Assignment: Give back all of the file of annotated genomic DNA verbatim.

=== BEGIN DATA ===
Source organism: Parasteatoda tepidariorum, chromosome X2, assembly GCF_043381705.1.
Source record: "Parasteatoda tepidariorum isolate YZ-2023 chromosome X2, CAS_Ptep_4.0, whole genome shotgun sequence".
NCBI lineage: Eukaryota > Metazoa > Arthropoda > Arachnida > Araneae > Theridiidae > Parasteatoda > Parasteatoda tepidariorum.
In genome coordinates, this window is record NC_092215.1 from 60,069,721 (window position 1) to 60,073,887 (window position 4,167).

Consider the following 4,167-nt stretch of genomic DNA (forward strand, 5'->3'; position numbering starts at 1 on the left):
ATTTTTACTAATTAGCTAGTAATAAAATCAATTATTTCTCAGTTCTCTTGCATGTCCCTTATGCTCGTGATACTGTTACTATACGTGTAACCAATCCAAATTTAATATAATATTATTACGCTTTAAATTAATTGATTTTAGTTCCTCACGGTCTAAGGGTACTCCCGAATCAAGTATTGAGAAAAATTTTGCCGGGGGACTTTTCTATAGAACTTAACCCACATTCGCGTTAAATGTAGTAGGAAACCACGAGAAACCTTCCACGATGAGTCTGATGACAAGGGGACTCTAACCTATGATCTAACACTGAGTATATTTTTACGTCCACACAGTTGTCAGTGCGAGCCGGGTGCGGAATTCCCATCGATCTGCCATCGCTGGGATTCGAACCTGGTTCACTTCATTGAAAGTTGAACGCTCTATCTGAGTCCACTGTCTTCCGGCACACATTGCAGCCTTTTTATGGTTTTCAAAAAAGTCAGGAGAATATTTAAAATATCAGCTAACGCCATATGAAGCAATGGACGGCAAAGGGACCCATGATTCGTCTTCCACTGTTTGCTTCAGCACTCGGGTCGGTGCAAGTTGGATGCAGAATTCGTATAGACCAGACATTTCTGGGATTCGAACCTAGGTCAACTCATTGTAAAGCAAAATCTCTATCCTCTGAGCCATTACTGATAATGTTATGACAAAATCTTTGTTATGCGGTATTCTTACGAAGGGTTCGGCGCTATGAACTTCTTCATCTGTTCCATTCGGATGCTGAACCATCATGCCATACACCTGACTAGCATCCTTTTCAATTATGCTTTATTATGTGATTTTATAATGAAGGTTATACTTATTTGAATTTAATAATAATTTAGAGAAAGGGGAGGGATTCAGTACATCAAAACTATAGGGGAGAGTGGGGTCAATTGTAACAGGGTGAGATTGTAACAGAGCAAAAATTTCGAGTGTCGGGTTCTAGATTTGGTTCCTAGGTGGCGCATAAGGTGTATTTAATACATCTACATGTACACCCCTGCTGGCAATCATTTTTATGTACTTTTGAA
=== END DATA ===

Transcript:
Source organism: Parasteatoda tepidariorum, chromosome X2, assembly GCF_043381705.1.
Source record: "Parasteatoda tepidariorum isolate YZ-2023 chromosome X2, CAS_Ptep_4.0, whole genome shotgun sequence".
NCBI lineage: Eukaryota > Metazoa > Arthropoda > Arachnida > Araneae > Theridiidae > Parasteatoda > Parasteatoda tepidariorum.
In genome coordinates, this window is record NC_092215.1 from 60,069,721 (window position 1) to 60,073,887 (window position 4,167).

Consider the following 4,167-nt stretch of genomic DNA (forward strand, 5'->3'; position numbering starts at 1 on the left):
ATTTTTACTAATTAGCTAGTAATAAAATCAATTATTTCTCAGTTCTCTTGCATGTCCCTTATGCTCGTGATACTGTTACTATACGTGTAACCAATCCAAATTTAATATAATATTATTACGCTTTAAATTAATTGATTTTAGTTCCTCACGGTCTAAGGGTACTCCCGAATCAAGTATTGAGAAAAATTTTGCCGGGGGACTTTTCTATAGAACTTAACCCACATTCGCGTTAAATGTAGTAGGAAACCACGAGAAACCTTCCACGATGAGTCTGATGACAAGGGGACTCTAACCTATGATCTAACACTGAGTATATTTTTACGTCCACACAGTTGTCAGTGCGAGCCGGGTGCGGAATTCCCATCGATCTGCCATCGCTGGGATTCGAACCTGGTTCACTTCATTGAAAGTTGAACGCTCTATCTGAGTCCACTGTCTTCCGGCACACATTGCAGCCTTTTTATGGTTTTCAAAAAAGTCAGGAGAATATTTAAAATATCAGCTAACGCCATATGAAGCAATGGACGGCAAAGGGACCCATGATTCGTCTTCCACTGTTTGCTTCAGCACTCGGGTCGGTGCAAGTTGGATGCAGAATTCGTATAGACCAGACATTTCTGGGATTCGAACCTAGGTCAACTCATTGTAAAGCAAAATCTCTATCCTCTGAGCCATTACTGATAATGTTATGACAAAATCTTTGTTATGCGGTATTCTTACGAAGGGTTCGGCGCTATGAACTTCTTCATCTGTTCCATTCGGATGCTGAACCATCATGCCATACACCTGACTAGCATCCTTTTCAATTATGCTTTATTATGTGATTTTATAATGAAGGTTATACTTATTTGAATTTAATAATAATTTAGAGAAAGGGGAGGGATTCAGTACATCAAAACTATAGGGGAGAGTGGGGTCAATTGTAACAGGGTGAGATTGTAACAGAGCAAAAATTTCGAGTGTCGGGTTCTAGATTTGGTTCCTAGGTGGCGCATAAGGTGTATTTAATACATCTACATGTACACCCCTGCTGGCAATCATTTTTATGTACTTTTGAA